Master of Public Health Alumnus Returns to Pursue Doctoral Degree
Maxwell Roy is the director of operations at the Boys & Girls Clubs of Washington County, Wisconsin. He currently is pursuing a doctor of public health degree at MCW.
Maxwell Roy, MPH ’17, fondly remembers beginning his Master of Public Health (MPH) program at MCW in 2014. It happened to be the exact same day he started working with the Boys & Girls Clubs of Washington County (Wisconsin). Over the next several years, Roy would contribute unique and innovative ideas to the clubs’ outcome-driven programming focused on healthy lifestyles, academic success and character-building. “Whether it be public health management or administration concepts, or program development concepts, ideas for funding and fundraising, and so on, I was able to take my learning experiences and apply it all to my work,” he shares.
When it came time for Roy to identify a field placement – which is the culminating experience of the MPH program – he found himself working with strategists from the Washington Ozaukee Health Department to create a county-wide mental health awareness program. “The idea was to provide better resources and access to education and services in the hope that we would see a reduction in the negative outcomes associated with mental health,” he says.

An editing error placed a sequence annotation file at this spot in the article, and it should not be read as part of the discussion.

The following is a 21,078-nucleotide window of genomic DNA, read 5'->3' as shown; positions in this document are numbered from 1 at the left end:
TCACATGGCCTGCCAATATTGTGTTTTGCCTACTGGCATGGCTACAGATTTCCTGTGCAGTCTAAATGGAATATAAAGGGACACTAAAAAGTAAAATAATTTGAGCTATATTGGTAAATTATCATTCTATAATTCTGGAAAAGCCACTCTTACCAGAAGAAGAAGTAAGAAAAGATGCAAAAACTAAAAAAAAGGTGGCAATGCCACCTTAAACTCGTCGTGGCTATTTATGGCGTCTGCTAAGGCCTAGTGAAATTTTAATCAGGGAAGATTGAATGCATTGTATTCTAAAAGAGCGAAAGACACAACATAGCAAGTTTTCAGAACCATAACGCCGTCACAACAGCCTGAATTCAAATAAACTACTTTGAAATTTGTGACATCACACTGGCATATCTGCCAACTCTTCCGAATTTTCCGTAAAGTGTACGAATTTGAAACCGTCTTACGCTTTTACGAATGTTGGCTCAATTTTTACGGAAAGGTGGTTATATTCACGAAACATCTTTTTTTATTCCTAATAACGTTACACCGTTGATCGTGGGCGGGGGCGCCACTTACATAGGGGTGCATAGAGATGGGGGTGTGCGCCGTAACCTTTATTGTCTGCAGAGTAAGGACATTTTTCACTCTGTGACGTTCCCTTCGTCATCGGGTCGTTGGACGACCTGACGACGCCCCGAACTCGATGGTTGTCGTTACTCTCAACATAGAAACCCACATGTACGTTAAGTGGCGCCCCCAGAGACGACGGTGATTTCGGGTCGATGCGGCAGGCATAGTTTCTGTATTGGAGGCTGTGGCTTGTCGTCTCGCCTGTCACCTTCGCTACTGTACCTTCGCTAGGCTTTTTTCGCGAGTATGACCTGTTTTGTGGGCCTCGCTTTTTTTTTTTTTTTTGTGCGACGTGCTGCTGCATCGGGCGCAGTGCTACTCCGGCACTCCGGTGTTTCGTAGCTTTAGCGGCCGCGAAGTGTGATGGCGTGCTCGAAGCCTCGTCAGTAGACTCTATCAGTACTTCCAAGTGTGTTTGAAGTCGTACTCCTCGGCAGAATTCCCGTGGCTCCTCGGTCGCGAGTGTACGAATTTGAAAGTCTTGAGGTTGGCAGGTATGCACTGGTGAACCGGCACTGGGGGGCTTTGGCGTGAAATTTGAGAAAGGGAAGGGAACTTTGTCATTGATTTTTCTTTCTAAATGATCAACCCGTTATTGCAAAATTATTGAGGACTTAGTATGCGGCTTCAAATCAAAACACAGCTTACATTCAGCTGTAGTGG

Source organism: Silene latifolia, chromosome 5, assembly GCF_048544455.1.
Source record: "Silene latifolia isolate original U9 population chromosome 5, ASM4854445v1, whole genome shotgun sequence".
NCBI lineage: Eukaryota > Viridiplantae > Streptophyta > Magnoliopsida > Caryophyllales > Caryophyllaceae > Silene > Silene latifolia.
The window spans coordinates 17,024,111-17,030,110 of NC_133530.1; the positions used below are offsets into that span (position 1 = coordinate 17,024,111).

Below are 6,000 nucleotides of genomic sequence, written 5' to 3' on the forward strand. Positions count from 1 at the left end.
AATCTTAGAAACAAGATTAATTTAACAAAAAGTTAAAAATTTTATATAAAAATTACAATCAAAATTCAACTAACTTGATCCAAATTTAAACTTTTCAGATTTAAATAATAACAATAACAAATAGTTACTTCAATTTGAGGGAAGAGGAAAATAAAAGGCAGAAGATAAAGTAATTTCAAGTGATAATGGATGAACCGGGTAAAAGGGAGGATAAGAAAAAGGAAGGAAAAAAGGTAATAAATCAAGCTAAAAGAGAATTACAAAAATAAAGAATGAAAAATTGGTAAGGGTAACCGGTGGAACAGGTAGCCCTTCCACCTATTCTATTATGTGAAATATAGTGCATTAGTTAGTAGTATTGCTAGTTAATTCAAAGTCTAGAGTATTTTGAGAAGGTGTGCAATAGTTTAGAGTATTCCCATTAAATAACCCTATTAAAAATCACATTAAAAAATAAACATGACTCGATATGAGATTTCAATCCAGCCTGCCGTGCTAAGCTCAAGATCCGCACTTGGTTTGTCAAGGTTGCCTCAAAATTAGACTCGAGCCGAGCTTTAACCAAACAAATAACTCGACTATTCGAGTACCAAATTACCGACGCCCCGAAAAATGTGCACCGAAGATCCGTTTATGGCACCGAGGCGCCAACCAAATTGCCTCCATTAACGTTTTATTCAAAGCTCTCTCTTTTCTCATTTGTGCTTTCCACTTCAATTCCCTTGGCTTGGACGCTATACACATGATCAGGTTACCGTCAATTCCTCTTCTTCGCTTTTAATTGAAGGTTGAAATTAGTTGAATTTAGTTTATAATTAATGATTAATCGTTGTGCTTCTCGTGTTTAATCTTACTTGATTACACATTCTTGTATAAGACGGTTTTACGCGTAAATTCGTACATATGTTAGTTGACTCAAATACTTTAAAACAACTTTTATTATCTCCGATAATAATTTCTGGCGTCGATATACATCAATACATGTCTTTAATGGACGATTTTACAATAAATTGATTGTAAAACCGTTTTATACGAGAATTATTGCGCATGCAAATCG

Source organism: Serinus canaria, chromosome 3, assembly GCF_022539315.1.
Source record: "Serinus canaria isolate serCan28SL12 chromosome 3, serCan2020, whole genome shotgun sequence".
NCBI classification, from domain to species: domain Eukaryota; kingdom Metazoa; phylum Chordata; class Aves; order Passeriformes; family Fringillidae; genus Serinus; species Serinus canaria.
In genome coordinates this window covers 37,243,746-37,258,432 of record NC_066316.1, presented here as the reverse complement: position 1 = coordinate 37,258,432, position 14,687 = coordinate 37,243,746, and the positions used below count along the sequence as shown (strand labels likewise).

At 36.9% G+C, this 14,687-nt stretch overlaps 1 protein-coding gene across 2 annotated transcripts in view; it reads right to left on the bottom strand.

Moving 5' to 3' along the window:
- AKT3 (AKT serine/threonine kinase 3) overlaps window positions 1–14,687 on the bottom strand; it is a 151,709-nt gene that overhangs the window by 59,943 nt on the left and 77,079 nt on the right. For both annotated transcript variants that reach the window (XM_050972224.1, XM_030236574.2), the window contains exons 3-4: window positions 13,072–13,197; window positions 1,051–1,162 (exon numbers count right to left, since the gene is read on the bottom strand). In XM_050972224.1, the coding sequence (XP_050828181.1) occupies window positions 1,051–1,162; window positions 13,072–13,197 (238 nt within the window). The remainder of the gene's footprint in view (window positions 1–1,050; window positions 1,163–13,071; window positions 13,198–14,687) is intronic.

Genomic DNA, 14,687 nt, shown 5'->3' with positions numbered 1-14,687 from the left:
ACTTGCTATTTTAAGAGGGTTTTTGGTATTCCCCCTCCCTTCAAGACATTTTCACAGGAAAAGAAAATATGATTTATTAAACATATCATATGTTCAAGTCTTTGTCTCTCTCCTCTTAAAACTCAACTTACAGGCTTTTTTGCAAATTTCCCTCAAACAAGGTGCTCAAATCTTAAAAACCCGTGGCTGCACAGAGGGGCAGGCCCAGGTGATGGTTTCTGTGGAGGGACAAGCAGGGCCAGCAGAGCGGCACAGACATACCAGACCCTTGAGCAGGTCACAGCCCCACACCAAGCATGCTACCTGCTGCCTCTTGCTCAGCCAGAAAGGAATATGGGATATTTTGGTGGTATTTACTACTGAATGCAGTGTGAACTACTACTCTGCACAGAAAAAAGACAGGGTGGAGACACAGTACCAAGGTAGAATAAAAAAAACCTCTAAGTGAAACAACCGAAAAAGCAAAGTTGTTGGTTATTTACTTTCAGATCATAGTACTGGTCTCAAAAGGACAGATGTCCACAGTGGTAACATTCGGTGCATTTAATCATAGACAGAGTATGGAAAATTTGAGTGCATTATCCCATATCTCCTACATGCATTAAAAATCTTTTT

Roy used the model he built from his field placement to create the Healthy Minds & Body Initiative, which supports youth involved with the Boys & Girls Clubs of Washington County to grow into confident adults who can be leaders and positively contribute to their community. The initiative received recognition and funding by Froedtert West Bend Hospital and was recognized as the “2021 Program of the Year” by the Boys & Girls Clubs of Wisconsin state alliance.
Roy attributes much of his success during and since his MPH program to its faculty and staff, particularly David Nelson, PhD, MCW associate professor of family and community medicine (pictured right), who continued to serve as a mentor following Roy’s graduation. “Dr. Nelson fueled my focus on how to incorporate public health into my work,” Roy notes. It was this relationship that led Roy back to MCW in 2021 – this time as part of the Doctor of Public Health (DrPH) program’s inaugural cohort of students.
MCW’s accredited, online DrPH program consists of 46 credits including 10 dissertation credits. The curriculum is delivered using a combination of synchronous and asynchronous learning opportunities including three summer visits to campus. Students participate in a cohort model, and the program is designed to be completed in three years.
Roy now seeks to better understand how to provide leadership within public health practice, something he feels especially passionate about since the onset of the COVID-19 pandemic. “I saw that if I didn’t provide the proper leadership for my team during this time, we wouldn’t be able to carry out our mission.” Similar to the MPH program, Roy has found the DrPH program to be flexible, focused and engaging. “I feel invigorated, I feel excited and I’ve been really happy with it so far,” Roy remarks.
– Anthony J. Perez